E. V. O.—1. You must not be disappointed when we tell you that it is a very usual thing for friends and relations to be favourably impressed by the poetry composed by younger members of the family, and to hope for their future literary success; but the power of stringing rhymes together is also very usual, and we cannot encourage you by any glowing prophecy. Do not however suppose that we dissuade you from writing in leisure moments for your own pleasure. “Home” and “alone” do not rhyme.—2. Would you like to take up the study of some language, e.g., Italian and its literature? or Greek? We suggest a language as you say you do not care for music, drawing, or painting. You might take lessons in wood-carving; or learn cookery as a fine art. There is always abundant opportunity for those who are willing to work among the poor. To be eighteen, and have all your time on your hands, is a great responsibility! For opportunities of technical education, write to the secretary, Technical Education Board, St. Martin’s Lane, W.C. If we knew your character and capacity, we could of course advise you more definitely.
Under "Medical" finns en fråga, förmodligen skriven av en knubbis:
A. J. Pattison.—There is no drug known which will reduce corpulency without harm. Very few drugs indeed influence obesity at all, and the few drugs which do have an influence cannot be taken with safety. Look at the drug you suggest, for instance; bromide of ammonium is an exceedingly powerful drug. It has no influence whatever upon the absorption of fat, save that which results from its depressing effects upon the organism. Even if it did cure corpulency, it would be inadvisable to take it, for, however annoying obesity may be, it is nothing compared with the condition which arises from taking bromide habitually. Have nothing whatever to do with drugs, they will only do you harm. It is by dieting and exercise that obesity must be kept in check.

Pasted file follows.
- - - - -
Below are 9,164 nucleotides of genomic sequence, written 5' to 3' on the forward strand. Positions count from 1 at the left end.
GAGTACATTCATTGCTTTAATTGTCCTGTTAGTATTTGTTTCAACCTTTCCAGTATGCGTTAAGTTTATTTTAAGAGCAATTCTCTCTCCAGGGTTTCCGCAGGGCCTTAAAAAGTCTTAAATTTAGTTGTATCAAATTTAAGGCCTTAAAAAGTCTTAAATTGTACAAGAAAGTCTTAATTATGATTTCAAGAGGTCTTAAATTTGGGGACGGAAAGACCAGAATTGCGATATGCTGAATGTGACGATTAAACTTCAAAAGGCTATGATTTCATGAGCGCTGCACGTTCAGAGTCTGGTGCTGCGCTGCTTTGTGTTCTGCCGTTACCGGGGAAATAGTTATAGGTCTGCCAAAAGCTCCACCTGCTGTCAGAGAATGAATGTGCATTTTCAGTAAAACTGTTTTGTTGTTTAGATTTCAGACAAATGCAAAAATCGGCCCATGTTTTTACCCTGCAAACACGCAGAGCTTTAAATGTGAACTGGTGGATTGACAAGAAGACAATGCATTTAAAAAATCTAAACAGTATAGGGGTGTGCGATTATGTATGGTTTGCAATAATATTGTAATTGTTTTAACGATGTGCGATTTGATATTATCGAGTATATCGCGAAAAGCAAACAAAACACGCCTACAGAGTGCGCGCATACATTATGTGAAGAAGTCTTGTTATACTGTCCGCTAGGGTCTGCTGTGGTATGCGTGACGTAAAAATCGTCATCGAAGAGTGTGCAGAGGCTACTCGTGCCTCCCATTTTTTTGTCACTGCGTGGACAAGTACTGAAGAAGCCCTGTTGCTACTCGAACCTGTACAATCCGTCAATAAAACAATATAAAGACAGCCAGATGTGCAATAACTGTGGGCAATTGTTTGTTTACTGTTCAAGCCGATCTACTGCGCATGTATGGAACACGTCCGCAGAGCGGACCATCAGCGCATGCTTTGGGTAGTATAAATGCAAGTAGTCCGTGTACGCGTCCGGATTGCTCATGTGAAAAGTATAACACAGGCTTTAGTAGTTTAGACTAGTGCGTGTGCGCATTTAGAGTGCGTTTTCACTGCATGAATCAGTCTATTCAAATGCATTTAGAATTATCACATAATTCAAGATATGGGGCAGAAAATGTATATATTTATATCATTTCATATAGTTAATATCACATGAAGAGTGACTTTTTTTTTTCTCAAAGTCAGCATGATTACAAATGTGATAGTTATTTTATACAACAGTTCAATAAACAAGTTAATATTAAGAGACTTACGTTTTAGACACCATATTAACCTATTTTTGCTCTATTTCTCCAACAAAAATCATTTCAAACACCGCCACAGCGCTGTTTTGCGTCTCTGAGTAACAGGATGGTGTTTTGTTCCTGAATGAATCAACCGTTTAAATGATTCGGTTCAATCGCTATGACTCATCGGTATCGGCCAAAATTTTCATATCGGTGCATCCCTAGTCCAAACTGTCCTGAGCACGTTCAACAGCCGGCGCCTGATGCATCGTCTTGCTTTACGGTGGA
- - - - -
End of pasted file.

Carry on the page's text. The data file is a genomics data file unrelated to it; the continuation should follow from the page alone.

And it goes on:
Rätt ofta är det enda svaret på medicinska frågor att de bör söka läkare, jag har bara sett dem rekommendera ofarliga levnadsråd baserade på sunt förnuft. Och slutligen ett svar jag hittar under "Girl's Employments":
Stenographer.—We fear you may have a struggle to support your husband and son in this country by your own unaided exertions as shorthand writer and typist. Still, we believe it might be done if you are very efficient and ready to undertake work at all times and seasons, and to do it often under conditions of great pressure. If at first you could manage to join a lady who already has an office, and act as her chief assistant, we think that might be wisest, as we assume that you have no means of setting up an office of your own. You ought to stipulate for a fixed salary and a certain percentage on the business done by the office. If you simply went out to work on your own account, you might look to receive a guinea a day for first-rate verbatim reporting of meetings, etc.—but orders of this kind are only occasional—or from £1 10s. to £2 a week if you were competent to take an important secretarial post to a society. Merely as a stenographer and typist you would probably not receive so much. Altogether we fear you will have a hard struggle to make a living for three persons.